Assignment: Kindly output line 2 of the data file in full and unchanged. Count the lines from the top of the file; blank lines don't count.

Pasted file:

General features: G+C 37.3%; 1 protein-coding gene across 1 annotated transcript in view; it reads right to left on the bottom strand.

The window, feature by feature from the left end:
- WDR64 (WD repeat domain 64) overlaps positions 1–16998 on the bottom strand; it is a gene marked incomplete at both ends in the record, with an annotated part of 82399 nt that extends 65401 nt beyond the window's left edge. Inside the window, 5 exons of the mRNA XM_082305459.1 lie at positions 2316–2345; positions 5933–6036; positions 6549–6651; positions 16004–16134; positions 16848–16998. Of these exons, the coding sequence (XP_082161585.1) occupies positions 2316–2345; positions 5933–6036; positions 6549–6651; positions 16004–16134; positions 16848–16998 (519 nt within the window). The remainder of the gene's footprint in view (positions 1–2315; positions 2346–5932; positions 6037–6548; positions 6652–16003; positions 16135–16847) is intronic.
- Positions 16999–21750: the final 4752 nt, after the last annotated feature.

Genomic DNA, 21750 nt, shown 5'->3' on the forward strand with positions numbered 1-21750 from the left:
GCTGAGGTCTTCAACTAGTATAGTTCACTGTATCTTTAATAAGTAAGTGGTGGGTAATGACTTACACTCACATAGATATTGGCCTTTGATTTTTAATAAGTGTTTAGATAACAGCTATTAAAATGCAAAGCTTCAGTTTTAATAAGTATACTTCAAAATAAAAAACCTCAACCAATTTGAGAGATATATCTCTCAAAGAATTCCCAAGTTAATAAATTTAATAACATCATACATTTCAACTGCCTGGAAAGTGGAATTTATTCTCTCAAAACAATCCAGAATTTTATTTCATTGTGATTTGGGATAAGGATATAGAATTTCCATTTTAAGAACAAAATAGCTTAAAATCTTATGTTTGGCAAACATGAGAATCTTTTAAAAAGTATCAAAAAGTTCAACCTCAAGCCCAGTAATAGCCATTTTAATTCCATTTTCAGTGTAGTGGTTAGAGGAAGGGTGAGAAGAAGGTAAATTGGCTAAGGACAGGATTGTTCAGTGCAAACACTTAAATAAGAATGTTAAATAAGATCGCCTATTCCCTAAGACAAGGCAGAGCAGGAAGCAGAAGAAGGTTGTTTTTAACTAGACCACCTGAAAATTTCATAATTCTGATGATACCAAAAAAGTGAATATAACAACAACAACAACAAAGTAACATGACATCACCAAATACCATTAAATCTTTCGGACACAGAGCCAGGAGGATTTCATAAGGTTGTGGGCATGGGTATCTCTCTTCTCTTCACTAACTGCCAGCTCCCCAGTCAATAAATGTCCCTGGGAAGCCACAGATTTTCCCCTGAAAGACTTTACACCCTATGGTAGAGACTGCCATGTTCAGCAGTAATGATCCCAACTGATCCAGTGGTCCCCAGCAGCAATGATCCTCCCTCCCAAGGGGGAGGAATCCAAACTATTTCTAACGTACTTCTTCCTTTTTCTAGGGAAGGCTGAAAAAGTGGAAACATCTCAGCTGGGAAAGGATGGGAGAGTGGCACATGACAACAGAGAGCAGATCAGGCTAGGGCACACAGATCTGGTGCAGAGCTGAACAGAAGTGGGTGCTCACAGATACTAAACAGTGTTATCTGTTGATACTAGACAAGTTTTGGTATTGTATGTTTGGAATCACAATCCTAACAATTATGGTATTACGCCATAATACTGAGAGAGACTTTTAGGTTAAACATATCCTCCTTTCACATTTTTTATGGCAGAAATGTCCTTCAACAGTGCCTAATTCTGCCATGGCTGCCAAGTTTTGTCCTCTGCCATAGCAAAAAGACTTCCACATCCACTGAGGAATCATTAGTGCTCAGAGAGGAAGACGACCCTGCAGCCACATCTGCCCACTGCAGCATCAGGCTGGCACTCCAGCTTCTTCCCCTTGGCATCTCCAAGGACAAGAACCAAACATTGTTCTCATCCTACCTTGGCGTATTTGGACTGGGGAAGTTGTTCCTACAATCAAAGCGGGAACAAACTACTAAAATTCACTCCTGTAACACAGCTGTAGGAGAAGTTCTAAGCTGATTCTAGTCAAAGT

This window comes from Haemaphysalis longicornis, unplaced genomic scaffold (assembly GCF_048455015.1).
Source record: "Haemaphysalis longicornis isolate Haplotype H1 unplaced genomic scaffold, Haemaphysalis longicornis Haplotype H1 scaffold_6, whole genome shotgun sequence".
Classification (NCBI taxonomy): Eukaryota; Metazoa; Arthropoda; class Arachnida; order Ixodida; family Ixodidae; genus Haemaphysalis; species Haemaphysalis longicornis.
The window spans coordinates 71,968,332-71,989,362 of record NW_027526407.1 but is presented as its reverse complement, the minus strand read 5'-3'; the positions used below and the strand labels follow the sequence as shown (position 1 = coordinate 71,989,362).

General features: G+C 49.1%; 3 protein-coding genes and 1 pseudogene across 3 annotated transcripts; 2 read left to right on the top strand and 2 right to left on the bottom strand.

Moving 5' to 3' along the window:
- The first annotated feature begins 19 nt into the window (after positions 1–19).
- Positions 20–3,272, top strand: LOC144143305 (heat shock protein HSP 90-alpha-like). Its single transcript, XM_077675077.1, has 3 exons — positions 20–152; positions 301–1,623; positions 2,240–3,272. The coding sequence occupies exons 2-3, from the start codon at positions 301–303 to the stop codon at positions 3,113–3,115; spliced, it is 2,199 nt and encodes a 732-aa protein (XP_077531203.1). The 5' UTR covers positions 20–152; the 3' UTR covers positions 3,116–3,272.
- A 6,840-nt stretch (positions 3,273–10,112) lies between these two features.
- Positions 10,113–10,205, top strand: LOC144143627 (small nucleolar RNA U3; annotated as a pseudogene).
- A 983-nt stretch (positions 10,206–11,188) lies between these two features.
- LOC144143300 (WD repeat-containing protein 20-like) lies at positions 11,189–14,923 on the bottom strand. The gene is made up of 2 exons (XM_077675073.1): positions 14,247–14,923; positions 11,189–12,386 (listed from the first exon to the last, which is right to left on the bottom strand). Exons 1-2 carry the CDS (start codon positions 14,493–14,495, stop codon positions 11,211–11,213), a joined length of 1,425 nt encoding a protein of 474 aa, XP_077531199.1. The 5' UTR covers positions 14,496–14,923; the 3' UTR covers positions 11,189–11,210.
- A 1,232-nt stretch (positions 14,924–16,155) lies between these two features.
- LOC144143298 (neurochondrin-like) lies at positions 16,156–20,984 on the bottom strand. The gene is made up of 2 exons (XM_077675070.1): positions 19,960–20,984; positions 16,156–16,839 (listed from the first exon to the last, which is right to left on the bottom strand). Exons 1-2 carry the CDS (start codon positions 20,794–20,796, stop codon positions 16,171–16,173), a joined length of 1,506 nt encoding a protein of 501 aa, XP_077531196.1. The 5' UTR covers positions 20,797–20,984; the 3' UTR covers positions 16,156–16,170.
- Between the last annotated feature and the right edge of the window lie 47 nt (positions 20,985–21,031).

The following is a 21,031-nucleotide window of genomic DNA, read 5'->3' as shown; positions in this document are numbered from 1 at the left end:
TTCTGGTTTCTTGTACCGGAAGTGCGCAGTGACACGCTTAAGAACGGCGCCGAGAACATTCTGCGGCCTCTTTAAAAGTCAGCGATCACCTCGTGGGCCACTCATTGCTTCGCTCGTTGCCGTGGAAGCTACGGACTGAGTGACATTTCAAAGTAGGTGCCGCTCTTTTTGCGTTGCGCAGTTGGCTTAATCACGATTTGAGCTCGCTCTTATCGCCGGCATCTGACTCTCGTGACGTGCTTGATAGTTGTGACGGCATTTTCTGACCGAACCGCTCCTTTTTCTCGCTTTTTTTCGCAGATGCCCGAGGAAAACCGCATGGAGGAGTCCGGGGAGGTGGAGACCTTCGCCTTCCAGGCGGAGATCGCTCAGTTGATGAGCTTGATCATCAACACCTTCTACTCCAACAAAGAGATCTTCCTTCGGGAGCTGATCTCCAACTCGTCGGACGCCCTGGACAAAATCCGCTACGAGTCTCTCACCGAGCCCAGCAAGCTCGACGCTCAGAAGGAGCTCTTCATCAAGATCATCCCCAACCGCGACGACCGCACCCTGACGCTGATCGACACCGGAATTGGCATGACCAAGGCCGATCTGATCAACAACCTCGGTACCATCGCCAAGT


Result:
The window, feature by feature from the left end: